Seeking Significance in Realized Dreams

These past six months have been almost unbelievably transformational for me. Lots of things have happened in my heart and in my life. Recent stories of faith, prayer and community hang in the air. There is much to talk about. That's for sure. And I may get to some of it eventually on this blog, but I wanted first to share with you a bit of the path God has taken me down in these last two months especially.

The thing is that I've really been working through issues of validation lately. To be honest, I feel like I have to produce in order to be significant, like I have to be doing something in order to justify my existence. It's the "do to be" disease.

My particular drug is dreams.

I'm a "visionary advocate" personality type (MBTI), and true to form, I have these dreams that I want to pursue ("visionary"), and I badly wish to help other people catch those dreams ("advocate"). But there's the rub. It is such a struggle for me not to draw my identity and sense of worth from my dreams, but rather from the who God has proclaimed me to be in His love, and to allow the motivation for whatever serving I do for Him to come out of the overflow of my heart, rather than out of my seeking self-validation through any personal standard of "success."

My identity has issued from my dreams and my power (or lack thereof) to "micromanage" the Kingdom to conform to the idea I have in my mind of the way it ought to be. And if things are going poorly by my estimation, then I get depressed because my security rests in my ability to meet some performance-based criteria. If things are going well, by my estimation, then I feel temporarily fulfilled. But the satisfaction is empty, like trying to pull water from a dry well.

It's the same misstep God spoke of by Jeremiah. Jeremiah recorded these words:

For my people have done two evil things:
They have abandoned me—
the fountain of living water.
And they have dug for themselves cracked cisterns
that can hold no water at all! (Jeremiah 2:13 NLT)

Father said something similar in Isaiah's prophecy:

Come, all of you who are thirsty.
Come and drink the water I offer to you.
You who do not have any money, come.
Buy and eat the grain I give you.
Come and buy wine and milk.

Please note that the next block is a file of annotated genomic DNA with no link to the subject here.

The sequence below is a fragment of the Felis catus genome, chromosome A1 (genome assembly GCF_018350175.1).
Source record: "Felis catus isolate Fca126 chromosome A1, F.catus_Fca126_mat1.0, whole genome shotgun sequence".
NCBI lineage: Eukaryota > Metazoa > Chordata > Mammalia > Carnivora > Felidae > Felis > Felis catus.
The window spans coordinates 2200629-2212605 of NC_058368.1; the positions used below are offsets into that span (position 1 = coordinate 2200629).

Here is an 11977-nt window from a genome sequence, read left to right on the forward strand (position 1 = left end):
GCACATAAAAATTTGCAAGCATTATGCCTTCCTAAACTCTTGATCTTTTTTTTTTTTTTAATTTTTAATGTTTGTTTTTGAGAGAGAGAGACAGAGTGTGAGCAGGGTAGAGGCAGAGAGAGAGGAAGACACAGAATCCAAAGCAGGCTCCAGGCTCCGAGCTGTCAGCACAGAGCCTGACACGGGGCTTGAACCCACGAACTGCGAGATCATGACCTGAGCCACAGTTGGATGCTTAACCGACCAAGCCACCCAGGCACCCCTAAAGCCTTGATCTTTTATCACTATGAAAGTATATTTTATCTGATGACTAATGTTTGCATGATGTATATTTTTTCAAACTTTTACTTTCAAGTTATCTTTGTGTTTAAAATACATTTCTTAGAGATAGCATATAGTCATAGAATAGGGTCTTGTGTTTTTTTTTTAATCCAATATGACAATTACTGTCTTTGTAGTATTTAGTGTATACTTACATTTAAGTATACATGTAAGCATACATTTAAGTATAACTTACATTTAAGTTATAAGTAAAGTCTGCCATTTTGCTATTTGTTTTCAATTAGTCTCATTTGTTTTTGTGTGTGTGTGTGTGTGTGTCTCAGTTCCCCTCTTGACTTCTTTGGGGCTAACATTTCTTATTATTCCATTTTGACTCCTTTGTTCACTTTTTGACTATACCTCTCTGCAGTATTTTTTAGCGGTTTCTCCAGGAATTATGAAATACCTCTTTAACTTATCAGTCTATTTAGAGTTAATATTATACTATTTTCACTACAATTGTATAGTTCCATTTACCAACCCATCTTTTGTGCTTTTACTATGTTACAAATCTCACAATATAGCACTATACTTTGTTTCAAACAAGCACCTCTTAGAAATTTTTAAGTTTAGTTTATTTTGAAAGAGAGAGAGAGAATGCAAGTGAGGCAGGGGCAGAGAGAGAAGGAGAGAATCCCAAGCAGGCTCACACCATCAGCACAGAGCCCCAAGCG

You will not have to pay anything for it.
Why spend money on what is not food?
Why work for what does not satisfy you?
Listen carefully to me.
Then you will eat what is good.
You will enjoy the richest food there is. (Isaiah 55:1-2 NIrV)

I'm talking about a shifting of my heart's pursuit. From pursuing validation (and security, identity, satisfaction...) through a realized dream, to pursuing a persistent nearness to the God who doesn't care whether I accomplish my dreams if I never learn to live in the overwhelming acceptance I have in His grace. After all, "Grace is God's acceptance of us. Faith is our acceptance of God's acceptance of us" (Adrian Rogers, from Freedom from the Performance Trap).

One of the most freeing things someone ever told me was something I heard in one of The God Journey podcasts with Wayne Jacobsen and Brad Cummings. Wayne said, if I may recite it from my poor memory, "I don't care if you don't do anything for a year, if you learn to walk in Father's affection."

When I heard that, it really sank deep in my soul: God isn't looking for me to produce for Him; He is looking for me to rest in Him.

Now, let me tell you: that's hard to swallow for someone who has done almost everything for twenty-five years with performance-based, works-righteous motives! That's difficult to step out of. That's a deep mire of ingrained religious caca. And I'm sick of it. I've felt like an employee in God's production plant for all my life. And all I want is a real-life relationship!

But now—wouldn't you know—I'm finding that I'm relationally-challenged, having worked with machines for so long. But thank you, Papa! You are showing me the ropes of this relationship with You!

And my reader friend, whoever you are, I want you to know that there is rest in our Father. There is complete rest. He is our eternal Sabbath (Hebrews 4). He is our permanent Vacation. And when you are all caught up in the DOs, know that as far as He is concerned, there is only DONE. "You are trying to earn points with someone who is no longer keeping score" (Wayne Jacobsen).

It is finished. (John 19:30)
What the law could not do... God did. (Romans 8:3 CSB)


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1 comments:

  1. alternativechurch Sat Nov 01, 12:28:00 AM EDT

    Wow, Dave, what a great post! I think I need to learn the same lesson. I'm also Visionary-Advocate (same MBTI - ENFP, maybe that's why I like reading your blog so much!). I think I've spent my whole life always fighting for whatever the next dream was. And at any time that I haven't had a dream, or was "between dreams", or on the tail end of a dream that didn't pan out, any of those times I've been pretty miserable. Of course, when I'm in the midst of realizing a dream I'm on top of the world. Thus, the roller coaster ride begins!

    But lately, I've been having this other experience: in prayer I've been being led to just sit and let the Lord come in, to just be with him. I'm feeling this real hunger for this kind of prayer, and experience daily. Reading this post, I suddenly put two and two together that I too draw so much identity from "realizing my dreams", and in the midst of all that God is calling to me to just "be still and know I am God."

    So thanks for the post. It really resonated with me.